Male Apocryptophagus, copyright Centre for Biodiversity Genomics.


Males of the genera Sycophaga and Apocryptophagus (which Cruaud et al., 2011, suggested should probably be synonymised) are invariably wingless and have elongate, flattened, extensible gasters. The terminal pair of spiracles on the abdomen have the surrounding peritremes (supporting rings) extended into a pair of long filaments. In the host figs of these genera, the interior of the syconium becomes filled with liquid after being pollinated by its associated agaonids; the liquid is resorbed when the pollinators emerge. Nevertheless, there are advantages for the sycophagines in emerging before the pollinators: not only could the interior of the syconium become rather crowded, males of some agaonid species have enlarged mandibles that they may use to dispatch any interlopers. So instead of waiting for the syconial fluid to drain away, the male Sycophaga cuts a small opening slit in his gall (too narrow for the surrounding fluid to seep in) through which he partially emerges into the central cavity. The peritremal filaments are used to anchor the end of his gaster within his original gall so that he can continue to breathe from the air-pocket inside it while he stretches out in search of another gall containing a female. When he finds one, he will cut into it in the same way that he cut out of his own, then release the end of his gaster from its anchor-point and quickly slip into the gall of his intended. After a brief mating, he can repeat the process, this time using the female's gall as his air-tank (Ramírez 1996–1997). The female presumably emerges once the syconial fluid is gone.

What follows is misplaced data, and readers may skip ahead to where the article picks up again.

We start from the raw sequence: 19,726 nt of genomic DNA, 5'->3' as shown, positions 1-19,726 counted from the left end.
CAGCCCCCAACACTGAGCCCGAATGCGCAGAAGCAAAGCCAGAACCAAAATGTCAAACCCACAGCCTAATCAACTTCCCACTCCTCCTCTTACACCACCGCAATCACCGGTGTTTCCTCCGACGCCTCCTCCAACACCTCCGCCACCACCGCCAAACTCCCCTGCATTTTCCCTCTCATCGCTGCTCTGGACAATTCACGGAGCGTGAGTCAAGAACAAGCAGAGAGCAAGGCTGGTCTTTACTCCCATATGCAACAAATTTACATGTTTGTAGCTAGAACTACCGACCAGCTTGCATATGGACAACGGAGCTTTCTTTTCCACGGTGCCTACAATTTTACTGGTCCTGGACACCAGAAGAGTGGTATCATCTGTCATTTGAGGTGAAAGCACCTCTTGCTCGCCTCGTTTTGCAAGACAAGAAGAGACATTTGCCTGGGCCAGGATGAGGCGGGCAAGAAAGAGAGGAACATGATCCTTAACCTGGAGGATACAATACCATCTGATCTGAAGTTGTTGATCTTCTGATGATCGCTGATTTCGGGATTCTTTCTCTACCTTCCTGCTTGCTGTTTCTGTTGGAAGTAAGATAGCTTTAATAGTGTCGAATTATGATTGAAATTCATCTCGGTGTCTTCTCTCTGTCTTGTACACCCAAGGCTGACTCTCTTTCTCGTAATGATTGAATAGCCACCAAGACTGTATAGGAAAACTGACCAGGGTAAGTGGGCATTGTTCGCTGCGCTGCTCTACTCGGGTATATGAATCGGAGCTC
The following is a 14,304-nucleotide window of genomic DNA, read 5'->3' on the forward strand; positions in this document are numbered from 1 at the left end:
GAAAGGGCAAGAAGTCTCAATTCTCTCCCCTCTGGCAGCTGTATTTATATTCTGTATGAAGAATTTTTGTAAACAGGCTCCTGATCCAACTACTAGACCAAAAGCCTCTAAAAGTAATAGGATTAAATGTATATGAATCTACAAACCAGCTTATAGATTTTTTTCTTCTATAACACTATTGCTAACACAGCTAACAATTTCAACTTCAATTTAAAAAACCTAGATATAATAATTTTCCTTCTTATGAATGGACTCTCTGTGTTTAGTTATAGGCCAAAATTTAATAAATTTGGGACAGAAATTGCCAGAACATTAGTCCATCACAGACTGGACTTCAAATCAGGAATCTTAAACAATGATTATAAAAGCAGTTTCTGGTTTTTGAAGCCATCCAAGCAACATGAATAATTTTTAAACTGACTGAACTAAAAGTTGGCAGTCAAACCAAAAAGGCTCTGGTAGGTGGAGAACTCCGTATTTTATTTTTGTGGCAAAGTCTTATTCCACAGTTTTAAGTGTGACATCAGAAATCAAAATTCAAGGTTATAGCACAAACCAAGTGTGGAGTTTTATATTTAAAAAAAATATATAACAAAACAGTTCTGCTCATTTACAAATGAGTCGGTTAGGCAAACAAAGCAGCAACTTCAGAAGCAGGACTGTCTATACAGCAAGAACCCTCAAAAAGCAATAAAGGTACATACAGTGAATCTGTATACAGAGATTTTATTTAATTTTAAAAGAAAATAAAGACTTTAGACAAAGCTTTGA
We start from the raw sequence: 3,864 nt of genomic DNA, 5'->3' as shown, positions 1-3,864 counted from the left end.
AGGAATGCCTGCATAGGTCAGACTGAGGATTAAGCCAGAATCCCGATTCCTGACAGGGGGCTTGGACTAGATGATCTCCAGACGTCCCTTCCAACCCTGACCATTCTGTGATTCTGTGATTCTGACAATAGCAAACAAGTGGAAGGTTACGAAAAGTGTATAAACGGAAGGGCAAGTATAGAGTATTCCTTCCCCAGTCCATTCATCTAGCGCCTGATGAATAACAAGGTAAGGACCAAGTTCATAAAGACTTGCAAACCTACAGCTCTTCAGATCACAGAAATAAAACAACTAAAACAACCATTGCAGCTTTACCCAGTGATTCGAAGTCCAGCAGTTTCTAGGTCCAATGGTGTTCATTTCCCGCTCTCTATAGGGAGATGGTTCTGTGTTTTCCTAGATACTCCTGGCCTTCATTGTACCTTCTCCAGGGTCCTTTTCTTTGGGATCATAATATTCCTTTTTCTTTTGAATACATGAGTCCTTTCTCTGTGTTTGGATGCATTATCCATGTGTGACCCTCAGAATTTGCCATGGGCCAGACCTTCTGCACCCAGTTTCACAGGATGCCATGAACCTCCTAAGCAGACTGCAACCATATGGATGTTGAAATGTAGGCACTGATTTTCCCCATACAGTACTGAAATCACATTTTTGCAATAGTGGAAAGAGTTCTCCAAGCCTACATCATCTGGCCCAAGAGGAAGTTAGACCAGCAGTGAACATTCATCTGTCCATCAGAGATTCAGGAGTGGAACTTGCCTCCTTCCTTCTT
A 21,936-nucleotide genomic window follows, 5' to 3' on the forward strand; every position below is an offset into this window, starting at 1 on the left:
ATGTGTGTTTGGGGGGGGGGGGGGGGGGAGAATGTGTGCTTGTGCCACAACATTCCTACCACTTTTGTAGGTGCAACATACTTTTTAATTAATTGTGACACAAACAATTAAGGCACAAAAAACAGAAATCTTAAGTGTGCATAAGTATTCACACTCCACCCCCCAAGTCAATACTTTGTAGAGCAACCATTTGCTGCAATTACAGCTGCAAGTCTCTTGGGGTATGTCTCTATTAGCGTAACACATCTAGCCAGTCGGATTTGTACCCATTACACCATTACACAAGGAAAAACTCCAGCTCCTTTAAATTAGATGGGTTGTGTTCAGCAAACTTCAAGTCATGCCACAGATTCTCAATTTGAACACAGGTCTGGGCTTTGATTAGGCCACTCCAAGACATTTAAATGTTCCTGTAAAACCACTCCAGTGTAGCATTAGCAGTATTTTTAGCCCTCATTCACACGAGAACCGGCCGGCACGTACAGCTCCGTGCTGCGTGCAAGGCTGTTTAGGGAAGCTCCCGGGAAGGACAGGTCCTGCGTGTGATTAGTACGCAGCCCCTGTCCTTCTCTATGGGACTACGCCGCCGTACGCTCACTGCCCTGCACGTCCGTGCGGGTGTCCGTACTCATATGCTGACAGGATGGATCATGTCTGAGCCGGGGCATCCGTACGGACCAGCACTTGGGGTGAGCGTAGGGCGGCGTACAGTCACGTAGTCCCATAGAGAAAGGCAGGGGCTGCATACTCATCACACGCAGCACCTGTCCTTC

Male Apocryptophagus emerging from a gall containing a female, from Ramírez (1996–1997).


There have been various viewpoints about the relationships of Sycophaginae to other chalcidoids. Some authors have included almost all the fig-associated wasps in the Agaonidae, whether pollinators or not. Others have restricted the Agaonidae to the true pollinators and classified non-pollinating fig wasps such as the Sycophaginae with the poorly defined family Pteromalidae. An analysis of chalcidoid relationships by Heraty et al. (2013) identified Sycophaginae as a sister group to Agaonidae sensu stricto (while placing other groups of non-pollinating fig wasps elsewhere on the tree). This might lead one to consider the possibility that the gall-making habit seen in both Sycophaginae and pollinating Agaonidae pre-dates the evolution of the wasp-fig relationship as pollinators. Perhaps the evolution of the syconium allowed figs to convert gall-makers that had previously been parasites into partners.

REFERENCES

Cruaud, A., R. Jabbour-Zahab, G. Genson, F. Kjellberg, N. Kobmoo, S. van Noort, Yang D.-R., Peng Y.-Q., R. Ubaidillah, P. E. Hanson, O. Santos-Mattos, F. H. A. Farache, R. A. S. Pereira, C. Kerdelhué & J.-Y. Rasplus. 2011. Phylogeny and evolution of life-history strategies in the Sycophaginae non-pollinating fig wasps (Hymenoptera, Chalcidoidea). BMC Evolutionary Biology 11: 178.

Ramírez, W. 1996–1997. Breathing adaptations of males in fig gall flowers (Hymenoptera: Agaonidae). Revista de Biologia Tropical 44 (3)–45 (1): 277–282.